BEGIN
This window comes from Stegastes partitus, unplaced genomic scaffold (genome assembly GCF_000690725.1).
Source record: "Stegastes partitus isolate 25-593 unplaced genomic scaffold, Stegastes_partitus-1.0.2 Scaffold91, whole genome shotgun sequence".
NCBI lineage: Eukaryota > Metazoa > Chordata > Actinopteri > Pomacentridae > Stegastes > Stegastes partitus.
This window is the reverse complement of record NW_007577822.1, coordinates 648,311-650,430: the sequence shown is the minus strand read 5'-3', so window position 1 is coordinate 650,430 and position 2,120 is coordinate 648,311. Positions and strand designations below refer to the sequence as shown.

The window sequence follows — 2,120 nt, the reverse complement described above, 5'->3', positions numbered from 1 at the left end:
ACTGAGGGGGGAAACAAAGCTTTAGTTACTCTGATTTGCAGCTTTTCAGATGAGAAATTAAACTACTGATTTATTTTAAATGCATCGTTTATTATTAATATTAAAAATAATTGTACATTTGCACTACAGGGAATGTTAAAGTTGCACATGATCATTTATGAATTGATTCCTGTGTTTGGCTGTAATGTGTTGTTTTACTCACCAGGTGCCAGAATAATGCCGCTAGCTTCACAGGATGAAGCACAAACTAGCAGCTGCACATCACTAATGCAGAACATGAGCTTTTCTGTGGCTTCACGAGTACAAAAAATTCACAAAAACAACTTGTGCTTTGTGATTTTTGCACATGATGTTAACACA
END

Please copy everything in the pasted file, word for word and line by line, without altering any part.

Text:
This window comes from Stegastes partitus, unplaced genomic scaffold (genome assembly GCF_000690725.1).
Source record: "Stegastes partitus isolate 25-593 unplaced genomic scaffold, Stegastes_partitus-1.0.2 Scaffold91, whole genome shotgun sequence".
NCBI lineage: Eukaryota > Metazoa > Chordata > Actinopteri > Pomacentridae > Stegastes > Stegastes partitus.
This window is the reverse complement of record NW_007577822.1, coordinates 648,311-650,430: the sequence shown is the minus strand read 5'-3', so window position 1 is coordinate 650,430 and position 2,120 is coordinate 648,311. Positions and strand designations below refer to the sequence as shown.

The window sequence follows — 2,120 nt, the reverse complement described above, 5'->3', positions numbered from 1 at the left end:
ACTGAGGGGGGAAACAAAGCTTTAGTTACTCTGATTTGCAGCTTTTCAGATGAGAAATTAAACTACTGATTTATTTTAAATGCATCGTTTATTATTAATATTAAAAATAATTGTACATTTGCACTACAGGGAATGTTAAAGTTGCACATGATCATTTATGAATTGATTCCTGTGTTTGGCTGTAATGTGTTGTTTTACTCACCAGGTGCCAGAATAATGCCGCTAGCTTCACAGGATGAAGCACAAACTAGCAGCTGCACATCACTAATGCAGAACATGAGCTTTTCTGTGGCTTCACGAGTACAAAAAATTCACAAAAACAACTTGTGCTTTGTGATTTTTGCACATGATGTTAACACA